The teen pregnancy rate has dropped by nearly 10% in the last year (!)—but 15,000 North Carolina women under the age of 20 still got pregnant. Teen pregnancy is one of the biggest factors that contribute to lifelong generational poverty, and NC teens are suffering.
During the 1990s, teenagers faced pregnancy at all-time high rates, with 120 out of every 1,000 young women experiencing at least one pregnancy. Twenty years later the rate has decreased by more than 50% due in large part to increased access to birth control and improved sex education.
But in North Carolina, sex education has moved backwards, with young people learning less now than they did in 1994. Previously teens learned about contraception, disease prevention, and pregnancy. Laws passed several years ago gave NC school districts the right to opt out of teaching comprehensive sex-ed. Although the 2009 Healthy Youth Act revised our state’s health curriculum to require education about contraception and HIV, there are still hundreds of thousands of students who are falling between the cracks.
Teen pregnancy is the number one reason teen girls drop out of high school, with more than 50% of young moms failing to graduate. Only 2% of teen moms achieve a college degree before their 30th birthday. Young mothers without high school diplomas face a lifetime of poverty, with job prospects being limited to low-wage, and blue-collar jobs.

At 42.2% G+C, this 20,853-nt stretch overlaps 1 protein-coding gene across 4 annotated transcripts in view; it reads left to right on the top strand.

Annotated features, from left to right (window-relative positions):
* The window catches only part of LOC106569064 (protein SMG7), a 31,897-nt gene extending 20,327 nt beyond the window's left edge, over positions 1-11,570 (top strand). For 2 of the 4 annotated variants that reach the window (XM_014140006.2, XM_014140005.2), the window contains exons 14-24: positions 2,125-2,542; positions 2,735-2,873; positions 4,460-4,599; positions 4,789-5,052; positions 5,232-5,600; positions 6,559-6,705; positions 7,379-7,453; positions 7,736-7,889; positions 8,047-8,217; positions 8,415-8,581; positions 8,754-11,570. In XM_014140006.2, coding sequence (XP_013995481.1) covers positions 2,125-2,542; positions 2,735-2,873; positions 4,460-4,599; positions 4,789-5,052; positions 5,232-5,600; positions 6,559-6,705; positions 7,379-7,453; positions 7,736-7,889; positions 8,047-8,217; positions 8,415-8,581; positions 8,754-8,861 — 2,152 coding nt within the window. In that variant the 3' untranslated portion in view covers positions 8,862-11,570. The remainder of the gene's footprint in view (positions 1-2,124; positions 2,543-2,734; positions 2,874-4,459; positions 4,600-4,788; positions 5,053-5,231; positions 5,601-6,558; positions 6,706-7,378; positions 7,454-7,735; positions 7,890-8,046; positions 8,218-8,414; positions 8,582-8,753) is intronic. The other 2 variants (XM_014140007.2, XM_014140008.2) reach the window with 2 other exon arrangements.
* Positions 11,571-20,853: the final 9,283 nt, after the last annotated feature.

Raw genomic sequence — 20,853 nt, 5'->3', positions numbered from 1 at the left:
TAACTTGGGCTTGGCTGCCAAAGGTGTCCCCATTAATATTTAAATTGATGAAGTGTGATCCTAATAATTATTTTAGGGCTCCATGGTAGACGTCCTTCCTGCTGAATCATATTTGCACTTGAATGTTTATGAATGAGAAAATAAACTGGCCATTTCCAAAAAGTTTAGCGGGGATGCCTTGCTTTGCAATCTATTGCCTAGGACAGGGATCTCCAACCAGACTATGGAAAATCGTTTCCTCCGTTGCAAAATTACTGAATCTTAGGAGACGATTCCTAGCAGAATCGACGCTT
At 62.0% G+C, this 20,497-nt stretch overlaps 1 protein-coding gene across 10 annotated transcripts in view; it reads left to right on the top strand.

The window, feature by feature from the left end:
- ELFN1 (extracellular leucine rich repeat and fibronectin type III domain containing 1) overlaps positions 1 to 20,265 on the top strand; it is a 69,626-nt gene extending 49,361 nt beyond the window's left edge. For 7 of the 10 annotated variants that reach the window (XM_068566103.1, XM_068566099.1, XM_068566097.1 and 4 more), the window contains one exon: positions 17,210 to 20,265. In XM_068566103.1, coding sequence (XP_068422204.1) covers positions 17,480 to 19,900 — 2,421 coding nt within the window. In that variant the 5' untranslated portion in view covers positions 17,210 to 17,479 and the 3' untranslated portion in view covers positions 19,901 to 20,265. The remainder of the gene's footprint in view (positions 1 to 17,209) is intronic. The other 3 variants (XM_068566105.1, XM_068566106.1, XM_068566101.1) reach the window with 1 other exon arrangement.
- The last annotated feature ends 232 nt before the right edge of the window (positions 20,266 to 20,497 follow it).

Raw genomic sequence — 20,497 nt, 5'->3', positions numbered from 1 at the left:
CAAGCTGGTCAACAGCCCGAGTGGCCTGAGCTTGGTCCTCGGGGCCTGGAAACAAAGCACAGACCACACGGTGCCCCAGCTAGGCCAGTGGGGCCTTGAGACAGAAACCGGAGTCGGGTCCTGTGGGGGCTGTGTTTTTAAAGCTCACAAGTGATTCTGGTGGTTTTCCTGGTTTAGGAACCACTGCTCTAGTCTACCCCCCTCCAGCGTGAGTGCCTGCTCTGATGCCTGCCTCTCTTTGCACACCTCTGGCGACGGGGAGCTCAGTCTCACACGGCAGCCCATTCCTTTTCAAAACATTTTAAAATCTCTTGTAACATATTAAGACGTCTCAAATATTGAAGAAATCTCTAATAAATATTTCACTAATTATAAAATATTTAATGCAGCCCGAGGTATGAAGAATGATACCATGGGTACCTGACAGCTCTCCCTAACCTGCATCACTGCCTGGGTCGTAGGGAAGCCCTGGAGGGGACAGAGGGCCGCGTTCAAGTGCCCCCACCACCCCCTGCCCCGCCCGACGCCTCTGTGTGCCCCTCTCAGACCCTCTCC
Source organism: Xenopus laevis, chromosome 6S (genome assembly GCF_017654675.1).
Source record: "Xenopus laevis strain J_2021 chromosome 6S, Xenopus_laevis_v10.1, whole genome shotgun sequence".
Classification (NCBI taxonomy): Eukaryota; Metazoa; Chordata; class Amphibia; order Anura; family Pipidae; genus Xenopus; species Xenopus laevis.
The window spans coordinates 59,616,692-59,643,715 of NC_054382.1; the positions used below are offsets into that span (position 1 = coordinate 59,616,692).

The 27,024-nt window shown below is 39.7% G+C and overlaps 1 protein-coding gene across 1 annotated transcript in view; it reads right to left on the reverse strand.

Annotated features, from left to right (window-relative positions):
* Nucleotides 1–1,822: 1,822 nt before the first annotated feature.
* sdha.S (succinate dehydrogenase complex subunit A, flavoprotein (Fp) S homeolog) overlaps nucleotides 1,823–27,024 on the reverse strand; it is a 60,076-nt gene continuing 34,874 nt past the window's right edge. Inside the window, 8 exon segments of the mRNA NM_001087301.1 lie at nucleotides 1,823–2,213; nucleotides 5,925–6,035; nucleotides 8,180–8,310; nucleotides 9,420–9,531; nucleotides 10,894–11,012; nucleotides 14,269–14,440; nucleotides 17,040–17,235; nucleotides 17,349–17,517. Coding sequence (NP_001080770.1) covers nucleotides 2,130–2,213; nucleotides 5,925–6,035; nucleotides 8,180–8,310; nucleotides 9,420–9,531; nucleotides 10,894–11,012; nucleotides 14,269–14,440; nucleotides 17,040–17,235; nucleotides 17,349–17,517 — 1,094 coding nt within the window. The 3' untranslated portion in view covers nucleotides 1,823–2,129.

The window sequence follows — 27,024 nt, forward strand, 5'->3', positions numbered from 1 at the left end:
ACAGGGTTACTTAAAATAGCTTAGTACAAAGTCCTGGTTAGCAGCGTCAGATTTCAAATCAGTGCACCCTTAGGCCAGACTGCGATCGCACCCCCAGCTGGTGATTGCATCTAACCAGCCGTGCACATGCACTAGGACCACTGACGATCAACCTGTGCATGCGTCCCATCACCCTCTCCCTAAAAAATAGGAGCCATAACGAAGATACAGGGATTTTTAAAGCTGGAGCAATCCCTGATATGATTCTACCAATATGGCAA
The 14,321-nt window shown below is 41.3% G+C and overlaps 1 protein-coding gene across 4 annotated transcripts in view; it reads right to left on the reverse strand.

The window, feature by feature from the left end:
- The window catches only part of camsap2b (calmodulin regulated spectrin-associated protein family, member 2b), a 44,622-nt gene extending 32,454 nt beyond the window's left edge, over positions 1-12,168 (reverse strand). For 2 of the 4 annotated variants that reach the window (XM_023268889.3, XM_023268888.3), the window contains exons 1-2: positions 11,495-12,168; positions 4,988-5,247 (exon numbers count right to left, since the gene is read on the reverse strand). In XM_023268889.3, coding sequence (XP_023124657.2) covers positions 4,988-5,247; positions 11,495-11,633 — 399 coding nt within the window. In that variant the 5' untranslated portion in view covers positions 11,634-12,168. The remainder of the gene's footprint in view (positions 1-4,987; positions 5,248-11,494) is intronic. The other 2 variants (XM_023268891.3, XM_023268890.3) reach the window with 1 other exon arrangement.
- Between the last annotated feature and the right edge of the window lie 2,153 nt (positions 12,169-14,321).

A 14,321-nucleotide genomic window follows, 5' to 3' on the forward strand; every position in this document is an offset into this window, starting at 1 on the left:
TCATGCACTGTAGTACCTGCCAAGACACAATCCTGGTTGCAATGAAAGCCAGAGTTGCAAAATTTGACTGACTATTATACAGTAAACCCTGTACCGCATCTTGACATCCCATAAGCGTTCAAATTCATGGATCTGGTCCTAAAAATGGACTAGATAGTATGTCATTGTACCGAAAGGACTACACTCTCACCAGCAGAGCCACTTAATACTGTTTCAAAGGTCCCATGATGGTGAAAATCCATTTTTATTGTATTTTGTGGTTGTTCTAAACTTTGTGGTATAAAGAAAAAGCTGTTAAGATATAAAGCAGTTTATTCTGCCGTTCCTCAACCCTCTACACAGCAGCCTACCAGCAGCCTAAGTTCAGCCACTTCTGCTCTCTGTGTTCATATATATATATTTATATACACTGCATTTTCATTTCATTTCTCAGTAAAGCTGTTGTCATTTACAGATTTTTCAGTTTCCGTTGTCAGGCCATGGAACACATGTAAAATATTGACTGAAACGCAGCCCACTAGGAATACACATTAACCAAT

As with many factors that adversely affect young women’s health and wellbeing, teen pregnancy inordinately affects women of color. In North Carolina, 58% of teen births are to black or Latina women despite these women making up a minority of the population. Among women having subsequent pregnancies in their teens, more than 80% are women of color.
It’s encouraging to see teen pregnancy rates decline, but there is still a lot more work to be done. North Carolina has the 19th-highest teen pregnancy rate in the country, and Hispanic teens experience one of the highest rates in the country. It’s essential that North Carolina lawmakers prioritize programs that help support young women, and provide teens with the information they need to make healthy choices.